Generally, the complications are minor hematomas, infections, bile peritonitis, pancreatitis and seeding of tumor cells into the needle tract; its significance is questionable [1, 6].

A very important question is who should perform the procedure. The first question is who should do the guided needle biopsy? If possible, it should be done by those physicians who perform guided fine-needle aspiration biopsy at least once a week and, if necessary, the aid of a cytologist should be used.

The second question is who should examine the smears? Only experienced cytopathologists are recommended in order to avoid elevated false results. It must be emphasized that pathologists with routine histological experience are not necessarily suitable for this examination.

In summary, close teamwork involving the radiologist, cytopathologist, surgeon and oncologist is essential.

During the last six years 1,677 fine-needle aspiration biopsies were performed on the pancreas in our institutes: 84% of them were done intraoperatively, 15% were percutaneous guided biopsy and 1% were done with endoscopic-ultrasound guidance using a Vilman needle.

The percutaneous biopsies are usually performed with ultrasound guidance using 22 G needles and without the use of a needle guide, the so called free hand technique. Since 1993, pathologists have usually been present at the procedures. They perform the aspirations, and smear seeding, and sometimes even do the puncture by themselves. With this teamwork, the rate of unsatisfactory smears has decreased, and the cytopathologist might get more information as a result of the close contact with the patient and this might be very helpful in the evaluation of the different cytological findings on the smears [1, 4, 5].

In this paper, we do not describe all the details of the procedure. Even though the method seems to be quite simple, there are numerous possible pitfalls to be avoided, to obtain an ideal, representative smear of the lesion for diagnosis.

In the 2nd Department of Pathology, the smears are wet fixed, and stained by Haematoxylin and Eosin, but different staining methods may also be used. We like H&E staining of our smears because of their easy comparison with the histological slides. It is worth noting that the same immunohistochemical reactions may be performed on smears, like those widely used on histological slides, and sufficient material may be obtained even for electron microscopy examinations.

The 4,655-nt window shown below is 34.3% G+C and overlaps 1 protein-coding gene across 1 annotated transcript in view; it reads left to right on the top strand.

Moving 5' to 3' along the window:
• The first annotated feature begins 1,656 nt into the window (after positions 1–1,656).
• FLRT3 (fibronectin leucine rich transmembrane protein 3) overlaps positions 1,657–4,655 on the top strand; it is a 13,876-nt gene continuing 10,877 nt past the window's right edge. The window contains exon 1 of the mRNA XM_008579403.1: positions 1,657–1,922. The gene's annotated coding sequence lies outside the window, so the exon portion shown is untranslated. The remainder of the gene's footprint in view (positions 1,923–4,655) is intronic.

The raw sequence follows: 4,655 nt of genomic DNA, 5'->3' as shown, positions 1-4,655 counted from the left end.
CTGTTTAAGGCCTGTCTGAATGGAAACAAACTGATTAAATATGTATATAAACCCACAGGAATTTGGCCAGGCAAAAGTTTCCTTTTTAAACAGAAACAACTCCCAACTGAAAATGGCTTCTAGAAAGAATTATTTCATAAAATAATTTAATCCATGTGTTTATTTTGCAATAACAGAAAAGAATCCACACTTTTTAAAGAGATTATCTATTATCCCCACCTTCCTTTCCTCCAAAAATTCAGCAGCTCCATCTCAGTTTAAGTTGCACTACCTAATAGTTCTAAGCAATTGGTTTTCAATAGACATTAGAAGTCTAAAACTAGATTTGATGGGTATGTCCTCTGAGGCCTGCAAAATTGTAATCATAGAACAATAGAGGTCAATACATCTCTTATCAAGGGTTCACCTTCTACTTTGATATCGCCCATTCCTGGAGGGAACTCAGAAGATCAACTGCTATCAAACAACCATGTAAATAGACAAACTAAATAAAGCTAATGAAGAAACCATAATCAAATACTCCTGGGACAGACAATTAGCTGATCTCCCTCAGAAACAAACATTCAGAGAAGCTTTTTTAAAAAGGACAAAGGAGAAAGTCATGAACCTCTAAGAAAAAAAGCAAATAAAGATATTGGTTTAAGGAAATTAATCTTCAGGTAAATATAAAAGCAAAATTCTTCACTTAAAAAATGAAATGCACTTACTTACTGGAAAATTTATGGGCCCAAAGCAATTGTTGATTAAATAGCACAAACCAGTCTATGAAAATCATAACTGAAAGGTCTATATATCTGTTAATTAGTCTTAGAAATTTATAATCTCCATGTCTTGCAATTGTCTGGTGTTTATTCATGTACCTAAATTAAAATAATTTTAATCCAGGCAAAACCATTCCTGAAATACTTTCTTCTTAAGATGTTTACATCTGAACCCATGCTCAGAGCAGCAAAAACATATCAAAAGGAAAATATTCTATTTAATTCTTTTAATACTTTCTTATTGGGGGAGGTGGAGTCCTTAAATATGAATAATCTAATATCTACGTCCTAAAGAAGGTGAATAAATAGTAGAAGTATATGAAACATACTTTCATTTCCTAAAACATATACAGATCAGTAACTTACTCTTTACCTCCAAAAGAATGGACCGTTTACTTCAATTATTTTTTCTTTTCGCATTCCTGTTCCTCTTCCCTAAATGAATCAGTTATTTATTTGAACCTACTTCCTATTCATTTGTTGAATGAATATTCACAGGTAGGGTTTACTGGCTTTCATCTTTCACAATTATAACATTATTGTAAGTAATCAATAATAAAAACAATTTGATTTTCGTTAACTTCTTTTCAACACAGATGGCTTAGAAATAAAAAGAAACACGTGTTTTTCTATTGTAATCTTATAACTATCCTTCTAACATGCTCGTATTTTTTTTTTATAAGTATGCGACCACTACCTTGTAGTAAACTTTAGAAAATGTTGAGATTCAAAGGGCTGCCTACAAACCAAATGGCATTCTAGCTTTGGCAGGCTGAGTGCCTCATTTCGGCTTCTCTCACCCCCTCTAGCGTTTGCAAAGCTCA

Using several points of view, we analyzed the results of the 1,677 biopsies performed. According to the diagnoses, we created different groups: benign lesions, malignant lesions, and lesions suspicious for malignancy. In the malignant group there are the malignant primary lesions including ductal adenocarcinoma, mucinous cystadenocarcinoma, solid and cystic papillary tumors, malignant endocrine tumors, and metastasis.

Cysts, pseudocysts, abscesses, chronic pancreatitis and benign tumors such as serous and mucinous cystadenomas and benign endocrine tumors were all grouped together in the benign category (Figures 1-3).


Figure 1. Honeycomb appearance of the ductal cells from a case of chronic pancreatitis. Papanicolaou staining, 1000x.


Figure 2. Well differentiated ductal cancer of the pancreas. Note the enlargement of the nuclei and the nucleoli. H.E. 1000x.


Figure 3. Tumor cells from a solid and cystic papillary tumor of the pancreas. Note the fibrovascular core among the tumor cells. H.E. 1000x.

Smears which fell into the suspicious-formalignancy group, were the ones in which the cells showed alterations which were possibly malignant. However, clear-cut malignancy could not be diagnosed because of low cellularity.

Ten percent of the biopsies were not sufficient to reach a diagnosis. This relatively high number is partly due to the rather strict criteria we used. In cases with high discrepancies between clinical suspicion and cytological results, new biopsies were performed.

Twenty-one percent of all the cases proved to be malignant, 61% benign or normal and 8 % were suspicious for malignancy.

We could confirm our cytological diagnoses by histological examination or clinical follow up in 435 cases, and, on the basis of this number, the sensitivity was 89% and the specificity was 100%.

The most problematic differential diagnoses involved distinguishing dysplastic epithelial cells coming from chronic pancreatitis from a highly differentiated adenocarcinoma and determining the biological behavior of the endocrine tumors which, in many cases, is impossible with fine-needle aspiration biopsy [3, 7, 8] (Figure 4).


Figure 4. Characteristic cytological picture of an endocrine tumor. This tumor proved to be a benign insulinoma upon histological examination. H.E. 400x.

After analyzing the 10% false negative cases, we found that the main causes of mistakes were sampling errors, when the physician could not get material from the tumor, but only from the surrounding reactive tissue and the improper processing techniques.

Mistakes are made when the tumor is cystic, fibrotic, necrotic or highly differentiated and, of course, inexperienced cytopathologists are less accurate than more experienced ones.

Finally, it should be emphasized again, that good results can only be achieved with close teamwork. If there is no co-operation between the clinician, the radiologist and the cytopathologist, false or unequivocal results may occur, even in the hands of extremely competent specialists.